Berg and other leading biological researchers feared that, without public debate or regulation, rDNA technology might create new kinds of plagues, alter human evolution, and irreversibly alter the environment. Berg urged other researchers to voluntarily ban the use of rDNA technologies and sent a letter to the president of the National Academy of Science (NAS). The NAS responded by establishing the first Committee on the Recombinant DNA Molecules. In 1974 that committee agreed to the temporary ban on the use of rDNA technologies and decided that the issue required the attention of an international conference. Scientists worldwide were receptive to the voluntary ban and halted their work on rDNA experiments.

In February 1975, Berg and the NAS organized the Asilomar Conference on Recombinant DNA. Lawyers, doctors, and biologists from around the world convened in Monterey, California, to discuss the biohazard and biosafety implications of rDNA technology and to create a set of regulations that would allow the technology to move forward.

This conference provided a meaningful forum for discussing both whether scientists should use rDNA technologies and how to safely contain and control rDNA experiments. The Asilomar participants were able to identify proper safety protocols and containment procedures for some of these experiments, and they also prohibited some experiments, such as Berg’s experiment involving cloning of recombinant DNA from pathogenic organisms.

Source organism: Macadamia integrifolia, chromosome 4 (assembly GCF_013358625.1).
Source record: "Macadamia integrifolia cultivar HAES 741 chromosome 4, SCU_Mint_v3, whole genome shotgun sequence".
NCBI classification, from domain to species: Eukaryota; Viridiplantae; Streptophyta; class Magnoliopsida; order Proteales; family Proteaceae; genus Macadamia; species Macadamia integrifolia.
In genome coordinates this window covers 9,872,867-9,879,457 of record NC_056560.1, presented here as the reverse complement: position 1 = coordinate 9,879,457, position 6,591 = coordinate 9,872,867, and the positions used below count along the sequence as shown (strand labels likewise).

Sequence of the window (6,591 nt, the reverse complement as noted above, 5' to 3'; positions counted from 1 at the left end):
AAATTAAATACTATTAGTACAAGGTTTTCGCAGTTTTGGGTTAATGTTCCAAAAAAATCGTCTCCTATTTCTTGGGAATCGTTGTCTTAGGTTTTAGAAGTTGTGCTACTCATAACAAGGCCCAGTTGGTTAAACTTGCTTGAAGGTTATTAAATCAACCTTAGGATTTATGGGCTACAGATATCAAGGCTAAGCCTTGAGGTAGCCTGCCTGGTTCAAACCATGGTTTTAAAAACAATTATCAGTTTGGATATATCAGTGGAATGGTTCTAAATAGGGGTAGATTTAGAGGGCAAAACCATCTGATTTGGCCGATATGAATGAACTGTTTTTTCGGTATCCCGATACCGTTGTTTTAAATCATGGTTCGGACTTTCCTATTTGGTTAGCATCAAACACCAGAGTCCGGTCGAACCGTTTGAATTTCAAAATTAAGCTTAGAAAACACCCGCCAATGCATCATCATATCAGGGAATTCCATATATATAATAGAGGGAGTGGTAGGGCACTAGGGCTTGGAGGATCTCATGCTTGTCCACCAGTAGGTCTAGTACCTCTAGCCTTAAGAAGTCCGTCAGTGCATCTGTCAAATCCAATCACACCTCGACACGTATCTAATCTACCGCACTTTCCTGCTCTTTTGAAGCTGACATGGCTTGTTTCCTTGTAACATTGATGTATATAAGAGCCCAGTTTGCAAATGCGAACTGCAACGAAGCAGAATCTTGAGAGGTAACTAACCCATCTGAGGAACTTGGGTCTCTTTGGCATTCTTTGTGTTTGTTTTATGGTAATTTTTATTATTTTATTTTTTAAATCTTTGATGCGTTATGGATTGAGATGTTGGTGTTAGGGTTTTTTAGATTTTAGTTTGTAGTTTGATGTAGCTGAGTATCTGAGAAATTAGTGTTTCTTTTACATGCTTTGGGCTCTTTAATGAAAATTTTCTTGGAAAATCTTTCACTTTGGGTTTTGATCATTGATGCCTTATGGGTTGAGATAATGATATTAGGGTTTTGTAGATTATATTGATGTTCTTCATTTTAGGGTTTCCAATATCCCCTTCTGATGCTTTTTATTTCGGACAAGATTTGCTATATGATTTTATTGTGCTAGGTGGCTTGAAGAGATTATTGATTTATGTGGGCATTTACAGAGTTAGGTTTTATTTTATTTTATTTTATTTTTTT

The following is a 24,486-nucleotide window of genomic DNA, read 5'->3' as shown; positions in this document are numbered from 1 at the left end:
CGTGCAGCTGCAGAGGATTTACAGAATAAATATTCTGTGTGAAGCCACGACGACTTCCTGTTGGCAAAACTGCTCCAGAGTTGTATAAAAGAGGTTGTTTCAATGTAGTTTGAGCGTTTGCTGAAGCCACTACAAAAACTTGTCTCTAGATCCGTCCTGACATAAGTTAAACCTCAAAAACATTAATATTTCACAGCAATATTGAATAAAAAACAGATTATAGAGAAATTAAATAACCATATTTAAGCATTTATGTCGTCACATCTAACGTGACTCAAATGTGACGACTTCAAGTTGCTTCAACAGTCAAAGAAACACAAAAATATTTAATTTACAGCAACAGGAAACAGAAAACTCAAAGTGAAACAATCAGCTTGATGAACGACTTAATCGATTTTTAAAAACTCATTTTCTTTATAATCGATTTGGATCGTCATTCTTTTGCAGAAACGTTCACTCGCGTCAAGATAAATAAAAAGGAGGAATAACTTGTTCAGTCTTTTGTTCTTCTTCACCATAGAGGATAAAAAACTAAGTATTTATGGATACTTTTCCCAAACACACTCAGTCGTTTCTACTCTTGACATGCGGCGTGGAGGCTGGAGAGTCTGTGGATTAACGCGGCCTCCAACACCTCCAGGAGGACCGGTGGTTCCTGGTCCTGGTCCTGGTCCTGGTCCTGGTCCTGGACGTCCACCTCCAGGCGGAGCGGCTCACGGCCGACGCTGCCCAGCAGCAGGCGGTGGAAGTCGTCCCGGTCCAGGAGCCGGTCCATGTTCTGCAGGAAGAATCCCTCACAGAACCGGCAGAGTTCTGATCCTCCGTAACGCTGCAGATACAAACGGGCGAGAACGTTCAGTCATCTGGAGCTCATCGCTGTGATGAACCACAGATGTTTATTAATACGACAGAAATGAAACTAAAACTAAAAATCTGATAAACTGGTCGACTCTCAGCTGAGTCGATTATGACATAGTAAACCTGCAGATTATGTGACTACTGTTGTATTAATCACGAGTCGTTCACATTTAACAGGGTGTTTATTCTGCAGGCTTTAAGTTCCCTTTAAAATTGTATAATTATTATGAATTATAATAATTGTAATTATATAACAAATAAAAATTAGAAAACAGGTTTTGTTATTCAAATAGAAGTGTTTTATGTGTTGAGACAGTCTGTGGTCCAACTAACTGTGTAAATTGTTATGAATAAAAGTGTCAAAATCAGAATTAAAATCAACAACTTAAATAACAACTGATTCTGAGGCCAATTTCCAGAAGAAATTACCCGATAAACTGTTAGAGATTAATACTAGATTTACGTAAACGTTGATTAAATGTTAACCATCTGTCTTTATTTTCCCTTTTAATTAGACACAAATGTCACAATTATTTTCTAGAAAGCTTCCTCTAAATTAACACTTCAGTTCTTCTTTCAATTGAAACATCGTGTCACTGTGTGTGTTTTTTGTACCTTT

The Asilomar conference resulted in the first set of National Institutes of Health (NIH) guidelines for research involving recombinant DNA. These guidelines are still the primary source of regulation of recombinant DNA research and have been periodically updated by the NIH.

The Asilomar conference also stimulated further controversy involving rDNA technologies. On one side, concerned citizens and public interest groups that had not participated in the conference began to demand a voice in the regulation of recombinant DNA technologies. The city of Cambridge, Massachusetts, exerted its power to control the rDNA research conducted in its universities, creating the Cambridge Biohazards Committee to oversee DNA experiments. The environmental organization Friends of the Earth even brought a lawsuit demanding that the NIH issue an environmental impact statement on rDNA research. On the other side, biological researchers opposed the inclusion of the public in the rDNA discussion. These researchers feared that public participation in the matter might restrict and compromise the freedom of scientific research.

Ongoing Research

Humans have for centuries used selective breeding and hybridization techniques to alter food-producing plants. The introduction of recombinant DNA technologies, however, has allowed humans to genetically cross plants, animals, and microorganisms into foodproducing plants. There are two basic methods for passing genetic traits into plants. First, biologists can infect a plant cell with a plasmid containing the cross-species genes. Second, biologists can shoot microscopic pellets carrying the cross-species genes directly through the cell walls of the plants. In either case, biologists are reliably able to move desirable genes from one plant or animal into a food-producing plant species.

For instance, scientists have already spliced genes from naturally occurring pesticides such as Bacillus thuringiensis into corn to create pest-resistant crops and have genetically altered tomatoes to ensure their freshness at supermarkets.